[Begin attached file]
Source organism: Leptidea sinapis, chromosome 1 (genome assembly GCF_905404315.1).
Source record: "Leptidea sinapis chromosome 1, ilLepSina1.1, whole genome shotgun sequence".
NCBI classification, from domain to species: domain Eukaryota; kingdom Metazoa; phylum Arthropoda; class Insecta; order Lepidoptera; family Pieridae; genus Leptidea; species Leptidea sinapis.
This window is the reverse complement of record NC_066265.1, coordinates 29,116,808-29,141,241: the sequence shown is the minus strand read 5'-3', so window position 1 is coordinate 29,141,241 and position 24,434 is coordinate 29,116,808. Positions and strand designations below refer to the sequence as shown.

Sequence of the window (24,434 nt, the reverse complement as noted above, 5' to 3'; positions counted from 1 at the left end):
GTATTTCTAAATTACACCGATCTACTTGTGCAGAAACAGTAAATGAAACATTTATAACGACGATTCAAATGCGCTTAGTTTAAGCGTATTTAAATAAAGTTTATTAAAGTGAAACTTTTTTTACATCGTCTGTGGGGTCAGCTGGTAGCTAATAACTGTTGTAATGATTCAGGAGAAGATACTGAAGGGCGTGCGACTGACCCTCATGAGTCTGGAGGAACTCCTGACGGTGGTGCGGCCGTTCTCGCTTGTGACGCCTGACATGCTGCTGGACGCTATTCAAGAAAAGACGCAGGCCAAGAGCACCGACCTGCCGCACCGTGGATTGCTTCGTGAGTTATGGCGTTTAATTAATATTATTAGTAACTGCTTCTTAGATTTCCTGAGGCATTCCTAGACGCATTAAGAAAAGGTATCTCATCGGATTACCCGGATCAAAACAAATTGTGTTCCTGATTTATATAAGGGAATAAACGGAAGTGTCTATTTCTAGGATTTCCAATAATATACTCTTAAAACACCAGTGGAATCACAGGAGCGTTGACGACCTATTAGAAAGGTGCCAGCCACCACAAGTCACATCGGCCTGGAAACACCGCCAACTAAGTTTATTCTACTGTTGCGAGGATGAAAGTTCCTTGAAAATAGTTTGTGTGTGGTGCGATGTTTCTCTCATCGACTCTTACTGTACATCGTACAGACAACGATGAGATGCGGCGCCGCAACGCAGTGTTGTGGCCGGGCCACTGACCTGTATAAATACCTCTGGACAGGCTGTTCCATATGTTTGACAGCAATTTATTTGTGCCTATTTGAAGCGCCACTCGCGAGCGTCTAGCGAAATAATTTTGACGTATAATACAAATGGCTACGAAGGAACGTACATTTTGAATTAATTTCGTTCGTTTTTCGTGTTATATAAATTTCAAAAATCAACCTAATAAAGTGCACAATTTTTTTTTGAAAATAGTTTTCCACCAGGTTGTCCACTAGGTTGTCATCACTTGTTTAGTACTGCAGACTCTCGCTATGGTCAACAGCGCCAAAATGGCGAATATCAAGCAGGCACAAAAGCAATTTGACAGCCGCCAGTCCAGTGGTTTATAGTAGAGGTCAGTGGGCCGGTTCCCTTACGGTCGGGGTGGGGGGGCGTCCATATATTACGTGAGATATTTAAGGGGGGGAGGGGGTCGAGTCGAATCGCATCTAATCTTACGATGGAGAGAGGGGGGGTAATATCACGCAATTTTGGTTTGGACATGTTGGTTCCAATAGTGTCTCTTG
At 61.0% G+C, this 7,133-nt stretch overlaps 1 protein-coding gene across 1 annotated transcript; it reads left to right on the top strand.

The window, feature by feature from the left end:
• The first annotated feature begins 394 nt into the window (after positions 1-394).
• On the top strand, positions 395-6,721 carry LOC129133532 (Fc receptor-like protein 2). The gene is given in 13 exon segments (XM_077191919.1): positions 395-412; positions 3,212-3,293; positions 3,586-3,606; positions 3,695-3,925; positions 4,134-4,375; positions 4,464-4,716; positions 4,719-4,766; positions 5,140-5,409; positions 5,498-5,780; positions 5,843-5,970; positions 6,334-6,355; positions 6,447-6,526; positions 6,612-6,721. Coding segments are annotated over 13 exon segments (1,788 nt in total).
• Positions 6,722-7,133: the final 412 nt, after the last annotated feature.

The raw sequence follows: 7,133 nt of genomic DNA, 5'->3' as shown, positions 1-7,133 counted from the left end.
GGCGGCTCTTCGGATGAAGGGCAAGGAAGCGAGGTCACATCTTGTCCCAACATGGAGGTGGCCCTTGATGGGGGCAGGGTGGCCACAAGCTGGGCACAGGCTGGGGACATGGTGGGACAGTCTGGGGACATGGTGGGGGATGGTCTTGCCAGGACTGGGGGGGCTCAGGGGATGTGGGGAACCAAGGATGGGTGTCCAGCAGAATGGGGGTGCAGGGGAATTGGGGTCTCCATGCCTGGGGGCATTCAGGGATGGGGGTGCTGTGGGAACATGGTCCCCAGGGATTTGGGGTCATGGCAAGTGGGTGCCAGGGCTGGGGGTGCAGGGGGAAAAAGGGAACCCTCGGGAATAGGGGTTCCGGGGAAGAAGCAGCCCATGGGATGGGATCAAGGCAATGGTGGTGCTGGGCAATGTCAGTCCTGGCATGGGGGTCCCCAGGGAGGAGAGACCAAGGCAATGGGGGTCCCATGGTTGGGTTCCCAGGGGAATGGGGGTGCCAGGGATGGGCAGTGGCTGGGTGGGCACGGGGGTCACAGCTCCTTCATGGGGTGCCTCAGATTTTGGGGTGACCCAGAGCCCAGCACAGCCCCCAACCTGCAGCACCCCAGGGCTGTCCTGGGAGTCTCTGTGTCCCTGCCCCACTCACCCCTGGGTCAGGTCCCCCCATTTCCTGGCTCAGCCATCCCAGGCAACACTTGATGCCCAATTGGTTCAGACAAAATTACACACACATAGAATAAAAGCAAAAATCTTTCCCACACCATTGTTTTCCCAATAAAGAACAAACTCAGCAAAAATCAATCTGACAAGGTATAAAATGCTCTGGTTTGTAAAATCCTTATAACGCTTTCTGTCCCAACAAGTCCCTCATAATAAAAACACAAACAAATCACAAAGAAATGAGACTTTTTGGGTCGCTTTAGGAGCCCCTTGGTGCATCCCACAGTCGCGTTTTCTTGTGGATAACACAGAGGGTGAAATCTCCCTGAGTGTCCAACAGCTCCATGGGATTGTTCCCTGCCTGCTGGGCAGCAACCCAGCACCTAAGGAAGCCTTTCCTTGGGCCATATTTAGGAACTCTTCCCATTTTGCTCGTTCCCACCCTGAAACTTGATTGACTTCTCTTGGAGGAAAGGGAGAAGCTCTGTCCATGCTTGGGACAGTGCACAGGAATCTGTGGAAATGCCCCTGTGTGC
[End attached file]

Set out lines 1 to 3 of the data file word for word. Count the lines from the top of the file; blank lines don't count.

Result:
Source organism: Leptidea sinapis, chromosome 1 (genome assembly GCF_905404315.1).
Source record: "Leptidea sinapis chromosome 1, ilLepSina1.1, whole genome shotgun sequence".
NCBI classification, from domain to species: domain Eukaryota; kingdom Metazoa; phylum Arthropoda; class Insecta; order Lepidoptera; family Pieridae; genus Leptidea; species Leptidea sinapis.